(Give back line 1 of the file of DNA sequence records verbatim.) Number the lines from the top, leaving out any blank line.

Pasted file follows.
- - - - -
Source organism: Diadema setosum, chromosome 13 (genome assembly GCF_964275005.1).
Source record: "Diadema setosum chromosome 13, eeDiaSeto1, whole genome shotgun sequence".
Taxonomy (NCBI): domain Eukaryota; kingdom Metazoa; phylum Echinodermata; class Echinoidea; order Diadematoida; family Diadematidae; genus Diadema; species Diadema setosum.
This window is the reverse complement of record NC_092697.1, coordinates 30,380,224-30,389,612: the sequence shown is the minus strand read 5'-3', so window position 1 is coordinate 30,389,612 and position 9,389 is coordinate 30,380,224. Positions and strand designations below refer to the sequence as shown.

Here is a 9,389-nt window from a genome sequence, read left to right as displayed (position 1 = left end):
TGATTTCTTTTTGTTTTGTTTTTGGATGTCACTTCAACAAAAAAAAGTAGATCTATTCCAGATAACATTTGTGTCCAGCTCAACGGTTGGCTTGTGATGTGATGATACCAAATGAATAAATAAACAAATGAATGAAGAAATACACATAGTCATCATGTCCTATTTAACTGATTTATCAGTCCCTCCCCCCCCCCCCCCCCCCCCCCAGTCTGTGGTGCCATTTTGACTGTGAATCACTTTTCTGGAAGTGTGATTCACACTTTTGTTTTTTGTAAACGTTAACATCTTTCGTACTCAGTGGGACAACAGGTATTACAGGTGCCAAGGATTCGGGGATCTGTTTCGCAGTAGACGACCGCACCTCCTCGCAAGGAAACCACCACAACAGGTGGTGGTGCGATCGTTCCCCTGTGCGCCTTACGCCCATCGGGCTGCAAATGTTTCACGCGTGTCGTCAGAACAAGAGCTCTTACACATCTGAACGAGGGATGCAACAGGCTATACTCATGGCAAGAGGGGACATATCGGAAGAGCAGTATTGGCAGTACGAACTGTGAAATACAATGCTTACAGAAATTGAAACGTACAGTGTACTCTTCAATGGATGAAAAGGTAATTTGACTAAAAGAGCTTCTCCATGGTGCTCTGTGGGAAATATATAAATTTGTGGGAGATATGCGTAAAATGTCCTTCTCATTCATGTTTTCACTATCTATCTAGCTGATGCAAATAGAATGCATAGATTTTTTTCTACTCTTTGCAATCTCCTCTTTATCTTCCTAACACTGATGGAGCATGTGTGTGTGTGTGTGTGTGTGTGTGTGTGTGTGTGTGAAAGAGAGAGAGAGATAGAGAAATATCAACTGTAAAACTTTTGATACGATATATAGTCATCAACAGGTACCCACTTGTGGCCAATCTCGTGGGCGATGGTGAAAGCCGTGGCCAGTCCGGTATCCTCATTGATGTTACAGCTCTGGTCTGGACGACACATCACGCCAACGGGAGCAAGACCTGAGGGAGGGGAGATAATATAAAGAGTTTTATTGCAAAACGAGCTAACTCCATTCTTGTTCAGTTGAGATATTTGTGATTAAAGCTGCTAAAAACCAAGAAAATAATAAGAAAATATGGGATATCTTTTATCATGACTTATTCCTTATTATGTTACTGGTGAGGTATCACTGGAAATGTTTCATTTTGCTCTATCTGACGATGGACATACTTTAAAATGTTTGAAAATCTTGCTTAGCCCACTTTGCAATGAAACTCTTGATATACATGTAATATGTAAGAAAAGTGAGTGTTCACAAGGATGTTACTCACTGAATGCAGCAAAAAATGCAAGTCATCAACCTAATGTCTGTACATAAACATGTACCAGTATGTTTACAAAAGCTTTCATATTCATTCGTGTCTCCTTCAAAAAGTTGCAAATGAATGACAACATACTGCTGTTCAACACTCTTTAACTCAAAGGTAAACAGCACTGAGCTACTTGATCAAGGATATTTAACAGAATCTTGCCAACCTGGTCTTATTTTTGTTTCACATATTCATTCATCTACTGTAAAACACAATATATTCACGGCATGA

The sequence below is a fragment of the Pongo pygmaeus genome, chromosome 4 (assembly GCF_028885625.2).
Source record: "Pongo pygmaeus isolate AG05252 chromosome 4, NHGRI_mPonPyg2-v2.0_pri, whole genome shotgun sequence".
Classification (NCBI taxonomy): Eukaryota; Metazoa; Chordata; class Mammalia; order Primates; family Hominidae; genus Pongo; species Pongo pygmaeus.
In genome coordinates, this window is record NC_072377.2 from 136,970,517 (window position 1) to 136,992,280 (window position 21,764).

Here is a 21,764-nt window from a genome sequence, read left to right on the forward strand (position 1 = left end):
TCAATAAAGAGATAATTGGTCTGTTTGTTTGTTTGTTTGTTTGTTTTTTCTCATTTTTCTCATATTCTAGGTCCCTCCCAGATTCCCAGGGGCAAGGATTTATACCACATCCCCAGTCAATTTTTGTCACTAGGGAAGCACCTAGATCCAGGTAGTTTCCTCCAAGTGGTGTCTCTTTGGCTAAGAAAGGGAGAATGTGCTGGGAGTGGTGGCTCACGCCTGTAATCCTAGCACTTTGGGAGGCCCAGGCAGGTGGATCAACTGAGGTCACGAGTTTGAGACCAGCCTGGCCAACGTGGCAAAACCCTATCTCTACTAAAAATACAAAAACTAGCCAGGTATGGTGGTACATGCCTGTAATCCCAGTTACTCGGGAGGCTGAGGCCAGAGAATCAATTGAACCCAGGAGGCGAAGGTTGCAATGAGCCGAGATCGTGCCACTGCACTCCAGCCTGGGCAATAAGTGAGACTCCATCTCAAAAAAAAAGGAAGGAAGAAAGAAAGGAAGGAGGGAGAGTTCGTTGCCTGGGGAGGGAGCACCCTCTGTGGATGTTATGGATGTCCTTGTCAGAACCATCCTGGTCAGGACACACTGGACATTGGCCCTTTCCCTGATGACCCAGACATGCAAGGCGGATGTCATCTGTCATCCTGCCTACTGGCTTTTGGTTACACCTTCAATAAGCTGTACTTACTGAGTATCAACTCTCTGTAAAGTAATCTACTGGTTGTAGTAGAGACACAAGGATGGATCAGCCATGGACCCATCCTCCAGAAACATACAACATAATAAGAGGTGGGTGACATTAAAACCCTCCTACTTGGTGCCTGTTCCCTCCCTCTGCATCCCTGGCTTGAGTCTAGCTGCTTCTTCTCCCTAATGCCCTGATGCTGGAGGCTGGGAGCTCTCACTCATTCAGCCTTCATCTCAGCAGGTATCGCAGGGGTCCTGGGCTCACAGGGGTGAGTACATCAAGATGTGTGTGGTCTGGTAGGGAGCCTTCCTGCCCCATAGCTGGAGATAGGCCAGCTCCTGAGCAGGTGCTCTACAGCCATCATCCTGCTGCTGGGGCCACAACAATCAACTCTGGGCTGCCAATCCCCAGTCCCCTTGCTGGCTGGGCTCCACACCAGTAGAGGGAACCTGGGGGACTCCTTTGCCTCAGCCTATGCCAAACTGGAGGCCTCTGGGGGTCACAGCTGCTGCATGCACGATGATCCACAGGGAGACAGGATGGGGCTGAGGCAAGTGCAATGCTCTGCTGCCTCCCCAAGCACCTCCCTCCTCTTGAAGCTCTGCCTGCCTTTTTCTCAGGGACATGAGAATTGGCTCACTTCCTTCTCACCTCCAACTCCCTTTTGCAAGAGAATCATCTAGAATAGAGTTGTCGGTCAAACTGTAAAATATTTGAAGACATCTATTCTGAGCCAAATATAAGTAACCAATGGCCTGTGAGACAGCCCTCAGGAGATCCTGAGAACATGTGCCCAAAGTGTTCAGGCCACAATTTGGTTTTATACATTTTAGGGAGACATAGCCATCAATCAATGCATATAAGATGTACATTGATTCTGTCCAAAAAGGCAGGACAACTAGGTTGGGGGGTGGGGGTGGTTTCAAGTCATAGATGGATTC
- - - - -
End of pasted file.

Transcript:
Source organism: Diadema setosum, chromosome 13 (genome assembly GCF_964275005.1).